How to Make a Succulent Teacup Garden




Introduction: How to Make a Succulent Teacup Garden

About: New York based designer and maker.

Since a Teacup / Dish Garden has no drainage hole, it requires very similar setup as a terrarium.

Step 1: Materials

- Cactus potting soil
(Miracle Gro Cactus, Palm & Citrus Potting Mix, 8-quart, $4.74, Home Depot)

- Gravels
(Mosser Lee Pearl Stone Soil Cover, 5-lb, $4.77, Home Depot)

- Activated carbon
(Petco Activated Carbon, 11 oz, $5.99, Petco)

- Small container
(local cookware store, $1)

- 2-in succulent plant
(local farmers' market, $2)

*You can always purchase the materials online or from a different retailer.

Step 2: Step 1: Choose Your Container

Choose a (at least) 1-2 inch deep container. I purposely chose these funnel-shaped containers, because the narrower bottom can help collects excess water.

Step 3: Step 2: Add Gravels

Rinse your gravels, add a thin layer to your container. It can help store excess water in the bottom in order to prevent root rot.

Step 4: Step 3: Add Activated Carbon

Sprinkle some activated carbon. It can help purify excess water and absorb odor.

Step 5: Step 4: Prepare the Soil

Mix a small amount of activate carbons into the cactus potting mix. Add water into the mix.

Step 6: Step 5: Add Soil

Add a thin layer of soil into your container.

Step 7: Step 6: Unpot Plant

Unpot plant. Massage the root. Try to get rid most of the old soil.

Step 8: Step 7: Add Plant

Place your plant onto the thin layer of soil. Spread the root and cover it with more soil. Add more soil until it covers all the roots. Press the soil down.

Step 9: Step 8: Decorate

This step is optional as I added a top layer of gravels.

Step 10: Maintenance

Place it in somewhere with bright indirect sunlight. Allow the soil to become nearly dry, before you add a small amount of water. That's it. Enjoy.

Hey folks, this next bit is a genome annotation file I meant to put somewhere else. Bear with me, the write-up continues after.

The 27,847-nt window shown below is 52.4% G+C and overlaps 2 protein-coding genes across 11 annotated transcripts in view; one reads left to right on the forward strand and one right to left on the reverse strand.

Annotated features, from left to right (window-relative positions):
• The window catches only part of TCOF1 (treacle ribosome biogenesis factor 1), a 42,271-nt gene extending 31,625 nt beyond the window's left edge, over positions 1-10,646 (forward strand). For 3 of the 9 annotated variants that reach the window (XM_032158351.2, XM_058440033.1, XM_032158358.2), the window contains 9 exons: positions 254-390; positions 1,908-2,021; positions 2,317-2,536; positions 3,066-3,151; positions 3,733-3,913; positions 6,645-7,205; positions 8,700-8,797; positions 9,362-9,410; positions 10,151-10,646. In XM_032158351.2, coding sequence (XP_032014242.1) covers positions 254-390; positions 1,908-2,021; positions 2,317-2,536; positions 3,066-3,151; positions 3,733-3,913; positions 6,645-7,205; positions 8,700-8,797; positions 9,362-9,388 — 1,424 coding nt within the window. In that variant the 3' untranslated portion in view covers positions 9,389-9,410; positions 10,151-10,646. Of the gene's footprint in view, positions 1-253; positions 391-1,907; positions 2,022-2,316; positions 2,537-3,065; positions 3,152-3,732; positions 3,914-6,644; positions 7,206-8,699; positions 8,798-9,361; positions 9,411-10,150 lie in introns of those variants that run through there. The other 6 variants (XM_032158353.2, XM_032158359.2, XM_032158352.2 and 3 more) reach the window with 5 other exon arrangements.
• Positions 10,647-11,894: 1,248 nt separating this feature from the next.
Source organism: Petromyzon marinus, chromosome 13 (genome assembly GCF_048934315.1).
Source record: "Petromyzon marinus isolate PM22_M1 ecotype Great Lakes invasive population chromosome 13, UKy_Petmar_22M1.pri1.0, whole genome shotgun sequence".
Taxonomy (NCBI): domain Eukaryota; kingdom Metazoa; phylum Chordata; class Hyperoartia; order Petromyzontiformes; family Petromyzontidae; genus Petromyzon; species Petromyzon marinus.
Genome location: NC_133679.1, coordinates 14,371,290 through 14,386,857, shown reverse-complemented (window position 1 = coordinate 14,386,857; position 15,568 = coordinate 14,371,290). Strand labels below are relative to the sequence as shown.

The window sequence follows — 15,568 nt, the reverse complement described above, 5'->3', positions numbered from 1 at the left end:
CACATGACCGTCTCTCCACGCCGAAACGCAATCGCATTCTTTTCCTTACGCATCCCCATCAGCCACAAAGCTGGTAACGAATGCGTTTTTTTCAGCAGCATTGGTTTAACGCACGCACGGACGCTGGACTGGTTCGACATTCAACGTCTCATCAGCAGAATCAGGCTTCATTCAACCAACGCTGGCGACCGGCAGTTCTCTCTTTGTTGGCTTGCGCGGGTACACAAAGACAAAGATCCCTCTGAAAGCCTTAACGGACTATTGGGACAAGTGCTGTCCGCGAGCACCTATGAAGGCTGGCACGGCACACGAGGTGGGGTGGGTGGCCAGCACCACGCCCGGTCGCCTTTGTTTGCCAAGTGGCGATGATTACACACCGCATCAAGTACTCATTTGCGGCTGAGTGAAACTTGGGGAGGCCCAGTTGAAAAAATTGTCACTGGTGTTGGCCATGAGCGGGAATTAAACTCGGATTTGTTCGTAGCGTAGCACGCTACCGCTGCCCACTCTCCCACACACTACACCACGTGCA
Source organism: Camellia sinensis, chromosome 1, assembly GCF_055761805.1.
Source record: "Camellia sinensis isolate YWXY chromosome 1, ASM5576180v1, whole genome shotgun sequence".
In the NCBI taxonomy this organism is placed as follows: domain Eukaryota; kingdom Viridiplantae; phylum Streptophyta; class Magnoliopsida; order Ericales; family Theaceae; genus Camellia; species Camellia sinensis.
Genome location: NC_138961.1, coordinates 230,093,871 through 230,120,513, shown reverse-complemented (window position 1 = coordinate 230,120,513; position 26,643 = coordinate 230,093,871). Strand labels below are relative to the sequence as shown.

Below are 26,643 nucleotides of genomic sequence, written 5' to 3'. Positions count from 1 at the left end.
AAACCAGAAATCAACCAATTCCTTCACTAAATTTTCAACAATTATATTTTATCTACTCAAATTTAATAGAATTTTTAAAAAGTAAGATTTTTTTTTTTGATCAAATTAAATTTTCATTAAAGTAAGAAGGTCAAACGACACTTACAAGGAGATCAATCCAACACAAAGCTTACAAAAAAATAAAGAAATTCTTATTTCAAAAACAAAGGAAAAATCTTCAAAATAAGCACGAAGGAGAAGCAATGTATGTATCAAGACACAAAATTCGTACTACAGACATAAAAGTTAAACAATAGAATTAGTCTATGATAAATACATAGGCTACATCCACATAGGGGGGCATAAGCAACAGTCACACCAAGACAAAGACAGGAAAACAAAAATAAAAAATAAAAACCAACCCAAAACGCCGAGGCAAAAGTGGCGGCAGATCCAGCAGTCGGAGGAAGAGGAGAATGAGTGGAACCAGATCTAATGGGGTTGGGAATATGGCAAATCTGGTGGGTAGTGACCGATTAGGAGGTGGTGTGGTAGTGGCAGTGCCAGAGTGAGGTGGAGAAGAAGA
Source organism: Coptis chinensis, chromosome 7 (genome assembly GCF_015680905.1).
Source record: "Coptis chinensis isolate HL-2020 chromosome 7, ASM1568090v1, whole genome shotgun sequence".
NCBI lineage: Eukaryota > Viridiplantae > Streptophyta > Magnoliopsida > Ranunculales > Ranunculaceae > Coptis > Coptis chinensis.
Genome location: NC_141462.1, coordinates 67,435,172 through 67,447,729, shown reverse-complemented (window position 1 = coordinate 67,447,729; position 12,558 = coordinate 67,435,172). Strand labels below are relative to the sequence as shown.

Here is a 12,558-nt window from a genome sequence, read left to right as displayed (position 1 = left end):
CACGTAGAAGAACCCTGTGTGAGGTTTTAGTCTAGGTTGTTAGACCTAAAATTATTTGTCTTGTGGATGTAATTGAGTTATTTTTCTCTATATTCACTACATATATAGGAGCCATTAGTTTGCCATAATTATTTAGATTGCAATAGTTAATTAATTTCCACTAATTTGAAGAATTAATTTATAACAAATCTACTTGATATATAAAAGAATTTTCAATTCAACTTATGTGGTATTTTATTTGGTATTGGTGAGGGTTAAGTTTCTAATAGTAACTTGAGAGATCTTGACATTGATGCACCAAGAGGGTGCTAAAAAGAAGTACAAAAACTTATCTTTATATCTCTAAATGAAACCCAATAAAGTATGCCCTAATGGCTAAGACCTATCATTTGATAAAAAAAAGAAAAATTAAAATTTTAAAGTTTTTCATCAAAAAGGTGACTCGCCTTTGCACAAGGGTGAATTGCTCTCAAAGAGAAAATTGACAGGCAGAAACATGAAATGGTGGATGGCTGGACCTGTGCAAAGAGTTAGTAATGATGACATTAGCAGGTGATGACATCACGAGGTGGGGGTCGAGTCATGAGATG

2 People Made This Project!


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7 years ago

I couldn't find square cups, but round worked fine.


where did you purchase your containers? they are lovely. your photography is also very good----nice composition, clean, minimalist. thank you.


Reply 7 years ago on Introduction

I got them at Cucina & Tavola in Williamsburg, Brooklyn.


7 years ago on Introduction

In spite of "Negative Nancy's" comments, I think this is a very good Instructable. The directions are similar to that of the Bonsai plants.

I don't know now long the carbon lasts, so it could be a waste of money if is it short lived, unless the plant needs carbon. The rocks in the bottom of the pot are a definite must. Without them, the plant roots will stay too wet if accidentally over watered.

As far as replacing the old soil, that is a good idea. There is no telling how long the plant sat in that soil before you bought it. Nurseries keep the plants at least a year or two before selling them. Plus disturbing the roots, if done gently can encourage root growth.

The type of soil used should be something that will hold water, but not too much. That is why there are rocks on the bottom. The excess water will filter down and be evaporated back into the soil as the soil dries out. So easy-drain soil may be desirable depending on the water needs of the plant chosen.

The rocks on top cover up the boring dirt and add something appealing for the eye. I think you could also use the larger decorative glass rocks like used in aquariums.

Good job! Well done! I think I know what to do with the jade shoots that are sitting in clear plastic cups on my porch. They will make very nice gifts! Thanks so much for sharing!


7 years ago on Introduction

Very cute. I have some old teacups that will work perfectly.